Top 10 People We'll Miss in 2009 | NBC New York

Top 10 People We'll Miss in 2009



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    How many people would tell a senior senator to "go f***" himself," as Cheney notoriously did to Sen. Patrick Leahy (D-Vt.) in 2004?

    With control of the White House turning over in January and the impossibly long election of 2008 slipping into memory, there's a collection of political personalities we'll be hearing less from in the coming year — and whose frequent presence in the news cycle will be sorely missed.

    We'll miss their unpredictability, their tell-it-like-it-is TV appearances, or their predilection for conflict and controversy. A few of them are political throwbacks, the likes of which may never be seen again in Washington.

    Some of these figures may be back at some point: In politics, goodbye doesn't always mean goodbye. But there's no doubt this cast of characters won't be as ubiquitous in 2009 as it was in 2008, and the world of political theater will be the poorer for it.

    Gov. Ed Rendell (D-Pa.): The famously off-message Rendell became a cable news fixture during the 2008 cycle, particularly in the six-week run-up to the Keystone State's Democratic presidential primary He's a reporter's dream: a powerful, plugged-in pol who actually speaks his mind.

    A staunch backer of Sen. Hillary Rodham Clinton, Rendell famously caused a stir when he told local media that "there are some whites who are probably not ready to vote for an African-American candidate" in Pennsylvania. Later, at the Democratic National Convention, Rendell soured the kickoff to his party's unity-fest when he complained about what he called the "embarrassing" pro-Obama tilt in the media.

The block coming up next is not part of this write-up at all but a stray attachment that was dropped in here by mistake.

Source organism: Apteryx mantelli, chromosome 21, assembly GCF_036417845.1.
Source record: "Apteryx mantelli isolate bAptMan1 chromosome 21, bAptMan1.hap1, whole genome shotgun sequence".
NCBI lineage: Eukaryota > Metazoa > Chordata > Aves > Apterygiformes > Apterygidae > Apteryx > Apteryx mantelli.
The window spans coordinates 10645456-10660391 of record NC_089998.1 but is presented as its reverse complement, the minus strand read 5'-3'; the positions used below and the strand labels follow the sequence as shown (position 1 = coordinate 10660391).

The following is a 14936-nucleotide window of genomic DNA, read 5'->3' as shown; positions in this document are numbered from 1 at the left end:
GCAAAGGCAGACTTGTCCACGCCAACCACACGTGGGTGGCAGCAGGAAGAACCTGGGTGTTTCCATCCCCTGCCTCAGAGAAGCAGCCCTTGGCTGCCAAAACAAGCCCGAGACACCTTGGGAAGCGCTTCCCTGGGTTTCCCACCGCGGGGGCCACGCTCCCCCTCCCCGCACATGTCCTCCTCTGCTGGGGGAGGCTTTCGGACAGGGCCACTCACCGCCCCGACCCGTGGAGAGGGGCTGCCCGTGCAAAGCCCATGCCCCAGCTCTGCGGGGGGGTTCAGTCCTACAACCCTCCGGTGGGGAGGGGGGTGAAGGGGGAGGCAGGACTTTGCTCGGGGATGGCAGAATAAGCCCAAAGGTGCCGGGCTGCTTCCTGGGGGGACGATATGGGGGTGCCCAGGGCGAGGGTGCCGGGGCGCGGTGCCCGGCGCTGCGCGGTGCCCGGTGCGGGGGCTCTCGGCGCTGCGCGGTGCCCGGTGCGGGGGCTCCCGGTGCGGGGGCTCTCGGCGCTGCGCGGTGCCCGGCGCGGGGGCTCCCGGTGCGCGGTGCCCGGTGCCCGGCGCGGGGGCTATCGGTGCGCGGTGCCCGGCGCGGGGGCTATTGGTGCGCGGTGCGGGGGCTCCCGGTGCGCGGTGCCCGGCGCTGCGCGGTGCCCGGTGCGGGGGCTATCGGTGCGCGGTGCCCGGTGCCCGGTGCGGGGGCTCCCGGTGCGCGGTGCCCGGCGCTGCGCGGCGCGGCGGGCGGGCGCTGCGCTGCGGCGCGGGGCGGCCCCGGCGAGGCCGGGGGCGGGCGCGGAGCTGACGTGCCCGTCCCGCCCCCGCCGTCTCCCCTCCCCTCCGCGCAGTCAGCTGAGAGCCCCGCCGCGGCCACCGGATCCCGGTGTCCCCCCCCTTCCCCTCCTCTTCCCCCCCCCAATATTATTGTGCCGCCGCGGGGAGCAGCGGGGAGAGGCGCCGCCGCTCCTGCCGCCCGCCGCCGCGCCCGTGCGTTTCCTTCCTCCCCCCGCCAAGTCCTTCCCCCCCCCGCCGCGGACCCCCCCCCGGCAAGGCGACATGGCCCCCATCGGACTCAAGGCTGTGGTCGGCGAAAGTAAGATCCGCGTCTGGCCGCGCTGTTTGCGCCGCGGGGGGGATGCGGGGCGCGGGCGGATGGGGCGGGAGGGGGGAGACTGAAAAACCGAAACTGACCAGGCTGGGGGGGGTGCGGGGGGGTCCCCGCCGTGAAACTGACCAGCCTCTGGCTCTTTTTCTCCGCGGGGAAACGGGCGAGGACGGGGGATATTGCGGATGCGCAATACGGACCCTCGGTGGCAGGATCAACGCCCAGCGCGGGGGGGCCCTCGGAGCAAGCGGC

He's the first to admit that his loose-lipped ways make him a liability in national politics.

    We'll surely be hearing from Rendell again — he's already drawn post-election fire for saying homeland security appointee Janet Napolitano has "no life" — but he won't be a daily presence in our lives anymore. One more reason to look forward to 2012, or a Cabinet appointment that will catapult him back into the national spotlight.

    Carly Fiorina: The former Hewlett-Packard CEO reinvented herself this year as a spokeswoman and adviser for the McCain campaign. By the end of the cycle, she'd carved out a role for herself that might be called "mavericky" — sometimes too much so for her candidate's comfort.